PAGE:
Let Sleeping Corpses Lie (Non si deve profanare il sonno dei morti) (1974)
Directed by: Jorge Grau
Starring: Cristina Galbó, Ray Lovelock, Arthur Kennedy, Aldo Massasso, Giorgio Trestini, Roberto Posse, José Lifante, Jeannine Mestre
(out of 4)
Pissed off dead are seeing red
Here’s the plot to the very interesting zombie picture Let Sleeping Corpses Lie: George (Ray Lovelock) closes up his antique shop in the city of Manchester and takes off for the country, until poor Edna (Cristina Galbó) backs into his motorcycle at a gas station. After she agrees to give him a ride (well, he takes the initiative and does the driving) they make a small stop in Southgate so she can visit her sister Katie (Jeannine Mestre). While looking for the house, George notices that the Department of Agriculture has an experimental ultrasonic device designed to destroy insects. George doesn’t like it at all, figuring that nature is configured the way it is for a reason. In the meantime, Edna is attacked back at the car by a hideous man with alien-red-and-black eyes. Nobody believes her story right away but her description of the man leads the locals to believe he might be the ghost of a recently deceased town drunk named Guthrie (Fernando Hilbeck).
Looking for his keys
Guthrie shows up later and kills Katie’s husband Martin, bringing the police in (led by Arthur Kennedy). Being that Katie is a heroin junkie, nobody believes her story either. Kennedy’s “inspector” character, referred to only as Sergeant, is a real old-school kinda cop who doesn’t particularly care for the attitude of the kids these days – he immediately suspects Katie, and then sets his sights on George, due to George’s appearance (“You’re all the same the lot of you, with your long hair and faggot clothes.” )
Get a haircut, hippie! It's the law!
Edna is positive that it was Guthrie that attacked her and killed Martin; George decides that the only way to cure Edna of her fantasy is to take her to see Guthrie’s body at the local cemetery. What they find, to their horror, are dead people come to life. Not just a mere cash-in of Romero’s groundbreaking Night of the Living Dead six years before, Jorge Grau’s Let Sleeping Corpses Lie (also known as Don’t Open the Window and The Living Dead at Manchester Morgue) is surprisingly thoughtful and intense (just like Night of the Living Dead, as it happens). The opening of the film depicts the pollution of Manchester juxtaposed with the beautiful lush countryside. A woman goes streaking across the heavily-trafficked street; nobody notices. Everybody is caught up in their own affairs, and this extends to the Sergeant, who refuses to see the truth of the situation. The inspector sees a clear line separating law and order from the anarchy of the counterculture hippie types.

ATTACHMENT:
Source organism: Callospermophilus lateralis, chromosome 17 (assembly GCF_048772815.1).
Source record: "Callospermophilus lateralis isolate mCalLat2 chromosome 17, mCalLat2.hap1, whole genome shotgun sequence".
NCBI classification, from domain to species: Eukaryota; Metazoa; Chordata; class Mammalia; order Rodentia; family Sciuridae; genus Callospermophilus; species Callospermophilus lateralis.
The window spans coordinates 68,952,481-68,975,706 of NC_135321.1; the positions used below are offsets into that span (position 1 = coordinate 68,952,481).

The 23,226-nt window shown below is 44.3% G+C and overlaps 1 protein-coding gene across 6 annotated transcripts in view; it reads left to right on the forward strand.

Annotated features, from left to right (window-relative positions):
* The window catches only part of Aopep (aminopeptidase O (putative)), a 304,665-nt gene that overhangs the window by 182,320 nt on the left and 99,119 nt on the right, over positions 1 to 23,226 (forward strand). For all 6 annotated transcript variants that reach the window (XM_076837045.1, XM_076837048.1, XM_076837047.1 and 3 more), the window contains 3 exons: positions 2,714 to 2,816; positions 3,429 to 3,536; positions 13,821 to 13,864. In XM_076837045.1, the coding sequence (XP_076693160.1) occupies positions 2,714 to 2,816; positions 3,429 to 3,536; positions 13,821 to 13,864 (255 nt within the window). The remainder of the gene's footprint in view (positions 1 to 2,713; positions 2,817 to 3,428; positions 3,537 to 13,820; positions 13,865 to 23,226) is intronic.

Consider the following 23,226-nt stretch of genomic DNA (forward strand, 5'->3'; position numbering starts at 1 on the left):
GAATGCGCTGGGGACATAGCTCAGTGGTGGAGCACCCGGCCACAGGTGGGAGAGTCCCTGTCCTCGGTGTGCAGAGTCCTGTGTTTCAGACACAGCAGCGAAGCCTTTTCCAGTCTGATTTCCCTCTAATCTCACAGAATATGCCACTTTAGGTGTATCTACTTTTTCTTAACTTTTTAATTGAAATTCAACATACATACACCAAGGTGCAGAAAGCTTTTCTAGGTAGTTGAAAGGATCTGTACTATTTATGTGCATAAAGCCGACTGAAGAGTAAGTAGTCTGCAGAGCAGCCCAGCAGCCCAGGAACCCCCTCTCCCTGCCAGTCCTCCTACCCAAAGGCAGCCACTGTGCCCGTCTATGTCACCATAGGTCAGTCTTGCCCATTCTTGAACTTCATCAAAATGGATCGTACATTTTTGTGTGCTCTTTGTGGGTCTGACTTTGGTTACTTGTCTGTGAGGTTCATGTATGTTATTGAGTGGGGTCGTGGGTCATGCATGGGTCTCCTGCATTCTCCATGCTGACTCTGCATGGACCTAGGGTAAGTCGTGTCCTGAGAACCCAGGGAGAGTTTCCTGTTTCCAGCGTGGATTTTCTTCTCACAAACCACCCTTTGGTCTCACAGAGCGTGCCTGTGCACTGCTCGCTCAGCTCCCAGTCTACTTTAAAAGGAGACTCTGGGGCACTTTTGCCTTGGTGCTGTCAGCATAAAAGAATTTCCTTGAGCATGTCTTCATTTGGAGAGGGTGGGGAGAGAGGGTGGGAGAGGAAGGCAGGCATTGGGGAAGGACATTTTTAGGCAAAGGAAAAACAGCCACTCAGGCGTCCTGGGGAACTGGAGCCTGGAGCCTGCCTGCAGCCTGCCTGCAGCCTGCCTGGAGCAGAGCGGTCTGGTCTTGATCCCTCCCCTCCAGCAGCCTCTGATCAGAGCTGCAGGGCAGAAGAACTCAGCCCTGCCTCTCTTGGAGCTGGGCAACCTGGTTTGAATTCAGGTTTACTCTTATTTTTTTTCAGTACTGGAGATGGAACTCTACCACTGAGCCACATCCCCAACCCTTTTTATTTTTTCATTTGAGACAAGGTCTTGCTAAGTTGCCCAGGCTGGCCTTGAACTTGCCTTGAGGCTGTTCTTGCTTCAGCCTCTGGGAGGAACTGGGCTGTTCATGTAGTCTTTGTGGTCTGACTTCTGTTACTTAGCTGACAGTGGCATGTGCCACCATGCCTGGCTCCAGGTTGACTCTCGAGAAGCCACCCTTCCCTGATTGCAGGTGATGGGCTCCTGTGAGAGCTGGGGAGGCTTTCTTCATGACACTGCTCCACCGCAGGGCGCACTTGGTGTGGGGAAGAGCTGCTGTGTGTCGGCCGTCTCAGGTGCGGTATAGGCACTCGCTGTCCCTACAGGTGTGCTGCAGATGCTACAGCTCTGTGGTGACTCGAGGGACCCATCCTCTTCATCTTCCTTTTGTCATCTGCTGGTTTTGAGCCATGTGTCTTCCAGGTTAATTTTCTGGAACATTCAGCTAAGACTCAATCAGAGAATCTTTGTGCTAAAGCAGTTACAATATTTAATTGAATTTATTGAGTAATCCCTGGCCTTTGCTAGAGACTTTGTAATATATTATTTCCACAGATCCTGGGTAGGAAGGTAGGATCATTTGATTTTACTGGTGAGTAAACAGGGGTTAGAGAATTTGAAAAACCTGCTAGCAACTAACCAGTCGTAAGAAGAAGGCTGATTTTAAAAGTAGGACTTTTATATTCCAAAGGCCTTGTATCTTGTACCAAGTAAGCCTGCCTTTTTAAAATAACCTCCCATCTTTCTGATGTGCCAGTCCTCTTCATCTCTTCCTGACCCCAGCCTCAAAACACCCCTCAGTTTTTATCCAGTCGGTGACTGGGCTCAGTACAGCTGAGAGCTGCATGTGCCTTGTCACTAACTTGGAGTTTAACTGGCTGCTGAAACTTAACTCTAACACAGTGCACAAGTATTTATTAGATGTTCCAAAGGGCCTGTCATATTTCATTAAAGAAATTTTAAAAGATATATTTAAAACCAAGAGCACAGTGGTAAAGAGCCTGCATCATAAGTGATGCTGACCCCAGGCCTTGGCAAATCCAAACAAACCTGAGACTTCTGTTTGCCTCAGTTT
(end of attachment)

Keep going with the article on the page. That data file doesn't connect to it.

Just get the tall man to do it
Grau’s film is beautifully shot, and I liked the sound effects – the high-pitched “ultrasonic radiation” of the insect-killing machine, the heavy breathing of the reanimated corpses, the eerie soundtrack. The three main characters are also enjoyable – Galbó is beautiful and vulnerable, Lovelock breaths anti-authoritarianism, and Kennedy’s character is no-nonsense with a good dose of fascism. He’s an absolute jerk – the stereotypical “Man” – and he’s totally awesome. George theorizes that the sonic machine is affecting the nervous systems of newborn babies and, as it happens, the dead. But there’s a sequence in the middle of the film which seems to suggest more; in a cemetery, our walking dead smear blood over the eyes of other corpses to awaken them, suggesting to me that these creatures move with a purpose. The last few scenes are quite gory and there’s something in them that seems to have influenced Fulci a lot (Giannetto De Rossi’s convincing effects would be put to use later on Fulci’s own Romero “ripoff” called Zombie).
This is how a zombie gets into a girl's pants.
Let Sleeping Corpses Lie isn’t without flaws. The ending, which shows the fascist cop’s comeuppance, is highly implausible. But then, this is an anti-establishment film, a commentary on the generational rift of the 60s and 70s. It worries about the rejection of nature (or the intrusion of industry and technology into the country), the dangers of fascism (director Grau lived in Spain during Franco’s rule), and the end of the world at hand with the ruling establishment blaming the wrong people. Like Romero’s films, it’s an exercise in nihilism and a product of its time, but it’s still relevant and effective today. An underrated zombie pic.
– Bill Gordon
Dude, you're worried about a little fire... have you looked in a mirror lately?